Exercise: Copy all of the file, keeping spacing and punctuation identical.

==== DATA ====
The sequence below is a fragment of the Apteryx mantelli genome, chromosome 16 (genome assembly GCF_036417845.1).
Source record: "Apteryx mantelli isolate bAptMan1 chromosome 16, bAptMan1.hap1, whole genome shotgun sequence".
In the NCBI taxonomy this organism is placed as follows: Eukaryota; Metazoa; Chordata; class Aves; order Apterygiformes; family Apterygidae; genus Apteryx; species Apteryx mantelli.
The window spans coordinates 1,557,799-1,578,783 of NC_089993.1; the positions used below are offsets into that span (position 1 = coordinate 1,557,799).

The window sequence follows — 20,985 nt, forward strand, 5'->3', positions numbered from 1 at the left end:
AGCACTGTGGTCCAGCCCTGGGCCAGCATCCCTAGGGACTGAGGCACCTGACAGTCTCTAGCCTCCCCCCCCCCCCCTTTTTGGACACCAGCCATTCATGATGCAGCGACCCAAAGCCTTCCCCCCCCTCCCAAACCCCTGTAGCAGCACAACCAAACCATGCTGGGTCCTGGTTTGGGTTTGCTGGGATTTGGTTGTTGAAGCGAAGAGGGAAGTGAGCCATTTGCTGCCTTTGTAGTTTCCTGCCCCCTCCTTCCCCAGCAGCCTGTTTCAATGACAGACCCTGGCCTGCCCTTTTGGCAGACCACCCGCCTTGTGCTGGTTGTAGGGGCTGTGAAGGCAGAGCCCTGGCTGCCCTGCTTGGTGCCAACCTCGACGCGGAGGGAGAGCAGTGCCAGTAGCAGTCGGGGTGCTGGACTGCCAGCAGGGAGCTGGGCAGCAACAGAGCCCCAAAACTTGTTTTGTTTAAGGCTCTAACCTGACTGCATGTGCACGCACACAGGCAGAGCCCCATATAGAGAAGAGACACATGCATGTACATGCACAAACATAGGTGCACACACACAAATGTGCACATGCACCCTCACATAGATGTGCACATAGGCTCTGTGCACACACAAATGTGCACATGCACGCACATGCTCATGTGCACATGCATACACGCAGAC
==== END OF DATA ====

The sequence below is a fragment of the Apteryx mantelli genome, chromosome 16 (genome assembly GCF_036417845.1).
Source record: "Apteryx mantelli isolate bAptMan1 chromosome 16, bAptMan1.hap1, whole genome shotgun sequence".
In the NCBI taxonomy this organism is placed as follows: Eukaryota; Metazoa; Chordata; class Aves; order Apterygiformes; family Apterygidae; genus Apteryx; species Apteryx mantelli.
The window spans coordinates 1,557,799-1,578,783 of NC_089993.1; the positions used below are offsets into that span (position 1 = coordinate 1,557,799).

The window sequence follows — 20,985 nt, forward strand, 5'->3', positions numbered from 1 at the left end:
AGCACTGTGGTCCAGCCCTGGGCCAGCATCCCTAGGGACTGAGGCACCTGACAGTCTCTAGCCTCCCCCCCCCCCCCTTTTTGGACACCAGCCATTCATGATGCAGCGACCCAAAGCCTTCCCCCCCCTCCCAAACCCCTGTAGCAGCACAACCAAACCATGCTGGGTCCTGGTTTGGGTTTGCTGGGATTTGGTTGTTGAAGCGAAGAGGGAAGTGAGCCATTTGCTGCCTTTGTAGTTTCCTGCCCCCTCCTTCCCCAGCAGCCTGTTTCAATGACAGACCCTGGCCTGCCCTTTTGGCAGACCACCCGCCTTGTGCTGGTTGTAGGGGCTGTGAAGGCAGAGCCCTGGCTGCCCTGCTTGGTGCCAACCTCGACGCGGAGGGAGAGCAGTGCCAGTAGCAGTCGGGGTGCTGGACTGCCAGCAGGGAGCTGGGCAGCAACAGAGCCCCAAAACTTGTTTTGTTTAAGGCTCTAACCTGACTGCATGTGCACGCACACAGGCAGAGCCCCATATAGAGAAGAGACACATGCATGTACATGCACAAACATAGGTGCACACACACAAATGTGCACATGCACCCTCACATAGATGTGCACATAGGCTCTGTGCACACACAAATGTGCACATGCACGCACATGCTCATGTGCACATGCATACACGCAGAC